Benefits claims still more than DOUBLE pre-Covid levels in parts of UK

Benefits claims are still more than DOUBLE pre-Covid levels in parts of Britain as people struggle to get by without handouts

  • Some parts of UK still have double number of benefits claimants than pre-Covid 
  • Brent North and East Ham have twice as many claimants than before pandemic
  • Birmingham Ladywood had the highest total number of claimants with 11,420

Some parts of Britain still have double the number of people claiming unemployment-related benefits than before the Covid crisis, a new analysis has revealed.

The London constituencies of Brent North and East Ham both had twice as many claimants last month than before the pandemic.

The figures also revealed Chancellor Jeremy Hunt’s seat of South West Surrey had 1,190 claimants in October – a 95 per cent increase since March 2020.

And Surrey Heath, the constituency represented by Levelling Up, Housing and Communities Secretary Michael Gove, had 1,395 claimaints last month – a 92 per cent increase since the start of the Covid crisis.

According to the analysis by the House of Commons Library – based on data from the Office for National Statistics – Harrow East, West Ham, Enfield Southgate, North East Hampshire, Spelthorne, Woking, Ilford South and Tottenham have all experienced an increase in claimants of 80 per cent or above since March 2020.

Meanwhile, Birmingham Ladywood had the highest number of claimants in October out of all 650 parliamentary constituencies with 11,420 claimants.

This was followed by West Ham (8,515), Tottenham (8,265), Birmingham Hodge Hill (8,050), Brent Central (7,995), East Ham (7,195), Birmingham Perry Barr (7,170), Bradford West (7,150), Leeds Central (6,875) and Birmingham Hall Green (6,840).

Some parts of Britain still have double the number of people claiming unemployment-related benefits than before the Covid crisis

Birmingham Ladywood, Birmingham Hodge Hill, Birmingham Erdington, Birmingham Perry Barr and Bradford West all had a claimant rate above nine per cent in October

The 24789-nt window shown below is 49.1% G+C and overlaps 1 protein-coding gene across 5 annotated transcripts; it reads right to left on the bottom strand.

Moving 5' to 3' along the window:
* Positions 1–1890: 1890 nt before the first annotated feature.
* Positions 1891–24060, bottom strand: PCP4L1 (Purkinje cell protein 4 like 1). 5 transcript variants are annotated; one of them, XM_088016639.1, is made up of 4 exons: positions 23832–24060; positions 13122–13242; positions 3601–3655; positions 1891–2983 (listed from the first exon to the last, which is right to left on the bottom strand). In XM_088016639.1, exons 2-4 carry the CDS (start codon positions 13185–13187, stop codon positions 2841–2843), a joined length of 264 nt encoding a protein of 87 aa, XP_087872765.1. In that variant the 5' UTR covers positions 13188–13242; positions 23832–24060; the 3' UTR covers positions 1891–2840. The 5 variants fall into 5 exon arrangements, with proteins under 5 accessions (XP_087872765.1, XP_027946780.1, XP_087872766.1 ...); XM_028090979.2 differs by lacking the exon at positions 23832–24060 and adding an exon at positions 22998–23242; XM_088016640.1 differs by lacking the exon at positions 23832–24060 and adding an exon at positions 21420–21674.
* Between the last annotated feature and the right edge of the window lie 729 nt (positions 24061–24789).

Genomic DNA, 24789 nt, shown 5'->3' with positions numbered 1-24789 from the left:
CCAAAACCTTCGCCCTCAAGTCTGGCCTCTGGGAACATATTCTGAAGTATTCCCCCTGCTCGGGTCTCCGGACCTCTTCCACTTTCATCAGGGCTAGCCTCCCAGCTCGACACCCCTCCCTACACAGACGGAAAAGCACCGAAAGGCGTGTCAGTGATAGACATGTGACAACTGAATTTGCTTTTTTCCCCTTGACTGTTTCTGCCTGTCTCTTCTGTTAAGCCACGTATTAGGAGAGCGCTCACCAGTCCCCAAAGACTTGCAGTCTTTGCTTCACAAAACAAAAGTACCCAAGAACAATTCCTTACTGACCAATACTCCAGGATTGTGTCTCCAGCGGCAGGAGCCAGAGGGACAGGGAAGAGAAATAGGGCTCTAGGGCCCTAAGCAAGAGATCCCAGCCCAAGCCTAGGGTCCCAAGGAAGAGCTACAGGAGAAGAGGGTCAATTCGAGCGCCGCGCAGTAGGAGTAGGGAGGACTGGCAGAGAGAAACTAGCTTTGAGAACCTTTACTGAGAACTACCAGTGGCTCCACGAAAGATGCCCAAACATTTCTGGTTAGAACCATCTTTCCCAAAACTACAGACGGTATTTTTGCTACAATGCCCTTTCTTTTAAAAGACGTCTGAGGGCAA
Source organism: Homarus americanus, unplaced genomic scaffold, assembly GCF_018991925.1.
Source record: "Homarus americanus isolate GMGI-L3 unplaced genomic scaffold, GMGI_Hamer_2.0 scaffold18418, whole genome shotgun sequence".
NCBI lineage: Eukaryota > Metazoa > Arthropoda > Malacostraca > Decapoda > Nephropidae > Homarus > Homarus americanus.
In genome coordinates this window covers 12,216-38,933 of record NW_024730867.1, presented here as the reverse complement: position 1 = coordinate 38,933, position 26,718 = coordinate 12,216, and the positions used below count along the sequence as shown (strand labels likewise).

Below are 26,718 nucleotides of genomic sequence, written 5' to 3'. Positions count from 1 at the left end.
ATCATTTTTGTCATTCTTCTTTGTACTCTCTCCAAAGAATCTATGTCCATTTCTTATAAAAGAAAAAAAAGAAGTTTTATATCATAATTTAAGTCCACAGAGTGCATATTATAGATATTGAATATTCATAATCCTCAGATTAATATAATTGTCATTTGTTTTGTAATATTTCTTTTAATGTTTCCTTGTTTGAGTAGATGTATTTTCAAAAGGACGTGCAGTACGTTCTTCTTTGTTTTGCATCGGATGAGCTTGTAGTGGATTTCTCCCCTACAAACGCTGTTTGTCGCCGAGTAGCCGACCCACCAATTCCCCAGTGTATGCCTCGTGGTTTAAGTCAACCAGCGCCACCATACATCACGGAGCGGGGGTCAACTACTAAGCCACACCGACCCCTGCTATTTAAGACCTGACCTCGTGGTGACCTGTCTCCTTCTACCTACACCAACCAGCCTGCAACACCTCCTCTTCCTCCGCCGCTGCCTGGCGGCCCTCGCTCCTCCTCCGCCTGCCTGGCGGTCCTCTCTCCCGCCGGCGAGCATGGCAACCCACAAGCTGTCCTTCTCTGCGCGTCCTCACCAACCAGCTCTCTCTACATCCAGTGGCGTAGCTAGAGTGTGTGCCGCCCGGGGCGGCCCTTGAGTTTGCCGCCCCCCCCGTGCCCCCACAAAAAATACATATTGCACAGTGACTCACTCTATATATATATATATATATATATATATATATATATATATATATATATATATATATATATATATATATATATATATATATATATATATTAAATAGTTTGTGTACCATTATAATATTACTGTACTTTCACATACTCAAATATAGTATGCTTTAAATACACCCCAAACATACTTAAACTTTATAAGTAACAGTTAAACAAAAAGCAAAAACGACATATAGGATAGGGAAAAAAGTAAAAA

The London constituencies of Brent North and East Ham both had twice as many claimants last month than before the pandemic

Following the start of the pandemic, the claimant count more than doubled while the rise in unemployment was much smaller

By comparison, Na h-Eileanan an Iar in Scotland had just 295 claimants in October, with Orkney and Shetland (440) having the second-least, followed by Westmorland and Lonsdale (665), Dwyfor Meirionnydd (680), and York Outer (690).

Na h-Eileanan an Iar also had the biggest fall in the number of claimants compared to March 2020, with a 37 per cent decrease.

Caithness Sutherland and Easter Ross (-26 per cent), Easington (-22 per cent), Ayr, Carrick and Cumnock (-22 per cent), Great Yarmouth (-21 per cent), Paisley and Renfrewshire South (-21 per cent), Inverclyde (-21 per cent), Dumfries and Galloway (-21 per cent), Louth and Horncastle (-21 per cent), and North Ayrshire and Arran (-20 per cent) all saw a fall of a fifth or more in the number of claimants in October, when compared to March 2020.

Birmingham Ladywood, Birmingham Hodge Hill, Birmingham Erdington, Birmingham Perry Barr and Bradford West all had a claimant rate above nine per cent in October.

York Outer (1.2 per cent), West Aberdeenshire and Kincardine (1.3 per cent), North Somerset (1.4 per cent), and Westmorland and Lonsdale (1.4 per cent) had the lowest claimant rate last month.

In total, across the UK the unadjusted claimant count was 1.54 million in October.

This was 3,300 more than the month before and 304,500 more than in March 2020.

The House of Commons Library noted how, following the start of the pandemic, the claimant count more than doubled while the rise in unemployment was much smaller.

‘This was partly due to changes in Universal Credit eligibility, and partly due to people being temporarily away from work or earning less because of the pandemic,’ the analysis said.

‘Since the beginning of 2021, both measures have decreased, with the claimant count decreasing more rapidly than the unemployment rate.

‘The unemployment rate is now back to pre-pandemic levels, while the claimant rate continues to be higher.’

It was suggested this difference was because people who do not classify themselves as being unemployed may be claiming unemployment-related benefits.

The analysis added: ‘This may be because they have a job but were temporarily away from work due to the pandemic; they are in employment but are also able to claim unemployment benefits… they are temporarily inactive and so are not actively looking for work.’

South West Surrey (125 per cent), Westminster North (92 per cent), Brent North (90 per cent), Windsor (90 per cent), Leyton and Wanstead (85 per cent), and the Cities of London and Westminster (85 per cent) have all experienced the biggest rise in young claimants – those aged between 18 to 24 – since March 2020.

Birmingham Ladywood had the highest number of 18 to 24-year-old claimants (1,840) – an increase of 19 per cent since the start of the Covid pandemic.

Bimingham Hodge Hill, Bradford West, Bradford East, Leeds Central, Birmingham Erdington, and West Ham also all had more than 1,200 young claimants in October.

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